Terms and definitions on affordable and sustainable housing *

Capability Approach

Area: Community participation

The Capability Approach (CA), initially introduced by economist and philosopher Amartya Sen (1999) and subsequently developed by Martha Nussbaum (2011), provides a framework for evaluating individual or collective well-being and societal progress beyond traditional economic measures. As Coates and Anand (2015) pointed out, Sen’s approach aims to rectify certain deficiencies in conventional welfare economics. It contrasts what individuals and collectives are free to do (capabilities) and what they actually accomplish (functionings). This accomplishment depends on their means, such as resources and public goods, and their ability to convert means into outcomes, which is contingent upon certain conditions such as personal, sociopolitical, and environmental factors (conversion factors) (Robeyns & Byskov, 2023). When applied within the realm of housing, CA assumes that merely providing shelter is not enough and that spaces for living must be created. It emphasises the importance of examining the broader capabilities and freedoms that housing enables individuals or communities to achieve, thereby framing housing as a basic need and a means to human development. This approach can serve as a method of appraising both housing outcomes and means. The rationale behind adopting such an approach in housing, as articulated by some scholars, is to move beyond evaluating it solely through quantitative metrics, such as housing supply or homeownership rates. Instead, the emphasis is on considering qualitative aspects that better capture individuals' lived experiences (Clapham et al., 2019). In line with the CA approach, providing affordable and sustainable housing should encompass the development of people's capabilities, enabling them to create their living environments and promoting overall well-being. Recognising that a home is more than just its material components, housing plays a crucial role in enhancing people's abilities to lead fulfilling lives and actively participate in society. This perspective incorporates various dimensions that housing should address that go beyond mere shelter, such as security, community integration, neighbourhood relationships, and self-esteem. This comprehension of housing aligns with the literature on social sustainability, which sheds light on aspects that transcend the material and technical attributes of housing.   Beyond focusing solely on housing outcomes, the capabilities approach extends its scope to the means employed to achieve them (Frediani, 2019). One important aspect is the emphasis on the agency in shaping one’s housing conditions. It recognizes the diverse needs, preferences, and capabilities of individuals, advocating for their active participation and the implementation of supportive policies that empower them to choose where and how they live. This approach moves beyond the one-size-fits-all model, acknowledging the importance of providing diverse housing options that cater to the varied needs of individuals and groups. These needs encompass considerations such as location, size, typology, accessibility, cultural preferences, and the balance between private and communal spaces or shared facilities. Scholars have consistently underscored the relevance of this approach, particularly when coupled with the active participation and involvement of individuals and communities in decision-making about their housing. Prioritising their perspectives and needs fosters the valued aspects of housing, leading to personal, collective and structural empowerment (Clark et al., 2019). Moreover, CA highlights the need to address social inequalities in housing. It recognizes that disparities in access to housing resources, including affordability, quality, and location, can limit individuals' capabilities and opportunities. Marginalized groups, such as low-income households, ethnic minorities, or people with disabilities, often face systemic barriers that impede their access to adequate housing, hindering their overall well-being and social participation. Furthermore, within housing participation processes, recognising differences at various levels - from access to resources to the conditions and circumstances of the people participating- is crucial to creating more meaningful, equitable and democratic processes. Considering these aspects, the CA advocates for participatory processes and policies promoting fair and equitable housing opportunities for various social groups. Implementing the CA in the field of housing can take place across various disciplines, including policymaking, architectural practice, and community involvement.  It is an approach that establishes a multidimensional evaluation space, placing inhabitants at the centre. This represents a multi-faceted strategy engaging various stakeholders to improve the capabilities of individuals or communities. Governments, policymakers, urban planners, and community organizations play vital roles in creating environments that support individuals' capabilities through housing. This could entail designing inclusive housing policies, investing in affordable housing initiatives, ensuring that urban planning considers diverse needs, and fostering community engagement to create supportive and cohesive neighbourhoods.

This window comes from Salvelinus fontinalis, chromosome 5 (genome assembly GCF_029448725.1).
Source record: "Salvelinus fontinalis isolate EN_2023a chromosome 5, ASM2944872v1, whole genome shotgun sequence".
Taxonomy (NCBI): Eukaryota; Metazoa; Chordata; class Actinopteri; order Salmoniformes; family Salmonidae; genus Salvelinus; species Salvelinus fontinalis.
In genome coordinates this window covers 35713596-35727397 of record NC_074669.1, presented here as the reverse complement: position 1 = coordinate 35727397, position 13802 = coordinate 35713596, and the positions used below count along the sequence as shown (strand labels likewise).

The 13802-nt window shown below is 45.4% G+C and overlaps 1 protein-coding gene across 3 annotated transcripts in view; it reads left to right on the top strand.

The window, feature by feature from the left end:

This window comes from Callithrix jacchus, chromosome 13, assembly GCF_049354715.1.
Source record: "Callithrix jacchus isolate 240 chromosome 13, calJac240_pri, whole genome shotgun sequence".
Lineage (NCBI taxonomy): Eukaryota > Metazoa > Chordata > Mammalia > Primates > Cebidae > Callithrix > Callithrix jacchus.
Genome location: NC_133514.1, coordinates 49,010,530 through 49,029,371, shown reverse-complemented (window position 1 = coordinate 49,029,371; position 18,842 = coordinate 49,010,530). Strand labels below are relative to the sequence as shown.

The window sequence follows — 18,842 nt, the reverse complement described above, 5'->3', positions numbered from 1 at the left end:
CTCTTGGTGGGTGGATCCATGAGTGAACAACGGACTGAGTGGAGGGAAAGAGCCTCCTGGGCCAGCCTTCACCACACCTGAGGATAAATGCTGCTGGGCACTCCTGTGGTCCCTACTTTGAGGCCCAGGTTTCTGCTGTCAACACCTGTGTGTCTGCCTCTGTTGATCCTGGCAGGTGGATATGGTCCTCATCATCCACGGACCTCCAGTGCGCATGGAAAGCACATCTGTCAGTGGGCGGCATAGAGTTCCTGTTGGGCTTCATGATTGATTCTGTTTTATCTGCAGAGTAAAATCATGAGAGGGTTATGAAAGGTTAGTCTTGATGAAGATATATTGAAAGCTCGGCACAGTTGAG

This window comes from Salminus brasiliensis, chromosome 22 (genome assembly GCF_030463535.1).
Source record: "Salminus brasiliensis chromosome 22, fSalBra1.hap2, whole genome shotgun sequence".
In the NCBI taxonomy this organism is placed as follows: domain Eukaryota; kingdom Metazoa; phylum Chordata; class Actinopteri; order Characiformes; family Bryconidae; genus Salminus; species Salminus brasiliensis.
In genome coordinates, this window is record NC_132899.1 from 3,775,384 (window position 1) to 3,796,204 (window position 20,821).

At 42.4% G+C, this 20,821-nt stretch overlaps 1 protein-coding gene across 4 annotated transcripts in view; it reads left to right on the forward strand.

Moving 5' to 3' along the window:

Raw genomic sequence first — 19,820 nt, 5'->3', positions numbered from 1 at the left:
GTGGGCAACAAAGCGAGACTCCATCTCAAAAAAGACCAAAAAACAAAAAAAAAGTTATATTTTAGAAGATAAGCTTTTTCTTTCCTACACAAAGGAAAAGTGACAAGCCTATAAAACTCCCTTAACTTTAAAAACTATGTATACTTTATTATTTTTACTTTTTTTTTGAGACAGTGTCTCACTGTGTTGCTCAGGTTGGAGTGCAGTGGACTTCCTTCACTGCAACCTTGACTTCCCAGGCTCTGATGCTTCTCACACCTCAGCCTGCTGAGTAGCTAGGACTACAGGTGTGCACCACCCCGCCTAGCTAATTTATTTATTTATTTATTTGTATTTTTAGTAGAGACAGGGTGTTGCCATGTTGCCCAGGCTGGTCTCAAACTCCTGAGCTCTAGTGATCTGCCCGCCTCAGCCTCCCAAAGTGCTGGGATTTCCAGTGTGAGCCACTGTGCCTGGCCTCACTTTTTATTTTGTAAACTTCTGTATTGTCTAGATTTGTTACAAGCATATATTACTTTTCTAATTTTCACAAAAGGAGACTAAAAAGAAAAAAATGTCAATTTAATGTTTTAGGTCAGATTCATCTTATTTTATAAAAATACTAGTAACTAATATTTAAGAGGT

Created on 18-01-2024

Author: Z.Tzika (ESR10)


* This vocabulary consists of definitions of key terms related to the combined research conducted by the 15 early-stage researchers. Each term has multiple definitions, each connected to one of the three main research areas: Design, Construction and Planning; Community Involvement; and Policy and Funding.

The joint construction of this vocabulary allows the researchers' projects to be interwoven. As such, the vocabulary is a tool for conducting transdisciplinary research on affordable and sustainable housing.

Entries are reviewed by RE-DWELL researchers and supervisors. The vocabulary is updated regularly.